The findings of a comparison study conducted at NFSTC’s laboratory have just been released. The DNA decontamination study compares the industry mainstay, 10% bleach solution, to two specialized decontaminants, STERIPLEX SD and Pure Blu. The findings have been compiled into a technology evaluation report. (Note: This report was revised on Oct. 13 to correct information sent from one of the manufacturers; if you downloaded the earlier version, please download this updated report.)

It is imperative for laboratories to decontaminate equipment and surfaces to avoid cross-contamination when working with DNA. Typically laboratories use 10% bleach solution to clean and decontaminate, but bleach comes with a host of drawbacks: It’s caustic and corrosive, and it loses effectiveness after 24 hours, so fresh batches have to be mixed every day. The specialized alternatives last longer, but how well do they decontaminate? Are they safer? And are they worth the extra money?

To download other reports, visit NFSTC’s Technology Evaluations main page, or jump directly to the Biology & DNA, Chemistry and Crime Scene Investigation pages.

Web-based Workshop Registration: Rapid Biological Screening & Analysis

The National Institute of Justice (NIJ), through the National Forensic Science Technology Center (NFSTC), is offering a Technology Transition Workshop on Rapid Biological Screening & Analysis Methodologies for Improving Throughput. This free workshop, which will be held daily from 1-3:15 PM (Eastern) on October 24-26, 2011, will be available via Internet WebEx-based broadcast sessions on a secure website.

This workshop format will enable attendees to participate from their home laboratory. All selected attendees will be required to review introductory microfluidic lectures and to read selected journal articles prior to the first WebEx installment of this workshop on October 24, 2011. Each day of the workshop, a live question-and-answer period with the session’s instructor or instructors will be held in real time immediately following broadcast of the pre-recorded lecture(s)/instrument demonstration.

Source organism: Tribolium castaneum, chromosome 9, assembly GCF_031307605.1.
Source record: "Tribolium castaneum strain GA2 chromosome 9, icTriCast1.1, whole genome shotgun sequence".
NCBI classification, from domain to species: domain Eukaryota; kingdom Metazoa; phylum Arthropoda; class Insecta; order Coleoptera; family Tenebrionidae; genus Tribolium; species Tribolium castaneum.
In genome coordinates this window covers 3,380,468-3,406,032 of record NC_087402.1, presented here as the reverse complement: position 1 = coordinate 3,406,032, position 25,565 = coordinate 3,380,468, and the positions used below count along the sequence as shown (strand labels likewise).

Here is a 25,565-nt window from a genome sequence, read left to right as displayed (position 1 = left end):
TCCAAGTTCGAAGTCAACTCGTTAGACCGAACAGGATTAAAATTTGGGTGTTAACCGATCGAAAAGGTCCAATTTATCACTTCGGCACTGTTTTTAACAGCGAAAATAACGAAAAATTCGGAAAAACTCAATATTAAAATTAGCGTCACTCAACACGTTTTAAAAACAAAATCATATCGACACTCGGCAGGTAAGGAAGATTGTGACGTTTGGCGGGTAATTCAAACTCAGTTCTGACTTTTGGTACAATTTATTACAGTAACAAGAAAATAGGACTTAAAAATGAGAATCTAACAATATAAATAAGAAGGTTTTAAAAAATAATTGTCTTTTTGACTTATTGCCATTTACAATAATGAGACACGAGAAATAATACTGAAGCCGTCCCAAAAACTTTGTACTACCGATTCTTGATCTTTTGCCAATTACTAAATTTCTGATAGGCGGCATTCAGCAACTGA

To Apply:

Register online at http://www.nfstc.org/meetings/
Invitation Code (case sensitive):
 rapidbio
Application deadline:  Friday, September 2, 2011
Cost:  This workshop is offered by NFSTC, and there is no cost to local and state participants or their agencies.
Eligible Participants: This workshop is open to forensic biologists affiliated with state or locally funded crime laboratories.

Applicants will be notified regarding selection status by Friday, September 16, 2011.

The instructors for this workshop will be:

  • Dr. Christopher T. Culbertson (Kansas State University)
  • Dr. Eugene Tan (NetBio)
  • Dr. Jack Ballantyne (University of Central Florida)
  • Mr. Micah Halpern (GenSol Diagnostics)
  • Dr. Eric Buel (formerly from the State of Vermont Forensic Laboratory).

The purpose of this workshop is to provide forensic biology professionals with information regarding various NIJ-funded research projects that have the capability to increase the throughput of biological samples in one of two ways: through a screening process that serves to enable selection of critical samples requiring a more complete analysis either at the scene or in the laboratory, or via a fully integrated rapid DNA analysis platform system.

Lectures include:

  • Microfluidics: Introduction and Overview
  • Integrated Microfluidic Devices for Forensic Analysis
  • The Field-deployable Accelerated Nuclear DNA Equipment (ANDE) Program: Rapid, Fully-integrated Human Forensic Identification (an instrument demonstration will also be included)
  • Time Since Deposition (TSD) of Dried Bloodstains Using UV-VIS Spectrometric Analysis of Hemoglobin
  • ID of Fetal Blood Using Developmentally Regulated Gamma Hemoglobin mRNA Isoforms
  • Rapid Melt-Based STR Prescreening of Forensic Samples at the Crime Scene
  • A Real-Time Multiplex SNP Melting Assay to Discriminate Individuals

For more information, please refer to the workshop curriculum:

  Rapid Biological Screening and Analysys Methodologies TTW curriculum

If you have any questions or difficulty registering online, contact Jennie Travers at Jennie.Travers@nfstc.org.